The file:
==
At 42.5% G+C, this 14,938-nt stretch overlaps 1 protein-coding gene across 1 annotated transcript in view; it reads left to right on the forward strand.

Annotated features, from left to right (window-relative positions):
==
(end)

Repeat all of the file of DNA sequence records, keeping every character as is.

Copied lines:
At 42.5% G+C, this 14,938-nt stretch overlaps 1 protein-coding gene across 1 annotated transcript in view; it reads left to right on the forward strand.

Annotated features, from left to right (window-relative positions):